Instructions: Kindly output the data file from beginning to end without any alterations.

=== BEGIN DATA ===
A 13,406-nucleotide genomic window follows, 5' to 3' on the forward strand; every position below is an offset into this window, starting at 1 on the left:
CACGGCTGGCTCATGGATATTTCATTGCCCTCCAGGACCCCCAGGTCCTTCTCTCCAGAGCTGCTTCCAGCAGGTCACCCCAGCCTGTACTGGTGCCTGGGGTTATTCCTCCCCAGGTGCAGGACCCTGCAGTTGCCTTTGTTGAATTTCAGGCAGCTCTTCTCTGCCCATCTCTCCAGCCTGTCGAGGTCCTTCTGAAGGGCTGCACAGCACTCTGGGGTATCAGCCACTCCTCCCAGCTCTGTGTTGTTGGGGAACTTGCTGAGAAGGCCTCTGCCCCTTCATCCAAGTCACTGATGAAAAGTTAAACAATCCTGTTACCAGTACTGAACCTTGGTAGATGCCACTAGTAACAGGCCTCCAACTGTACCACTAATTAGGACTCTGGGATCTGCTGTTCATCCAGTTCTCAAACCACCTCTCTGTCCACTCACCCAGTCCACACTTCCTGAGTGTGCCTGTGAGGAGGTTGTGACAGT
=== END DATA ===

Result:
A 13,406-nucleotide genomic window follows, 5' to 3' on the forward strand; every position below is an offset into this window, starting at 1 on the left:
CACGGCTGGCTCATGGATATTTCATTGCCCTCCAGGACCCCCAGGTCCTTCTCTCCAGAGCTGCTTCCAGCAGGTCACCCCAGCCTGTACTGGTGCCTGGGGTTATTCCTCCCCAGGTGCAGGACCCTGCAGTTGCCTTTGTTGAATTTCAGGCAGCTCTTCTCTGCCCATCTCTCCAGCCTGTCGAGGTCCTTCTGAAGGGCTGCACAGCACTCTGGGGTATCAGCCACTCCTCCCAGCTCTGTGTTGTTGGGGAACTTGCTGAGAAGGCCTCTGCCCCTTCATCCAAGTCACTGATGAAAAGTTAAACAATCCTGTTACCAGTACTGAACCTTGGTAGATGCCACTAGTAACAGGCCTCCAACTGTACCACTAATTAGGACTCTGGGATCTGCTGTTCATCCAGTTCTCAAACCACCTCTCTGTCCACTCACCCAGTCCACACTTCCTGAGTGTGCCTGTGAGGAGGTTGTGACAGT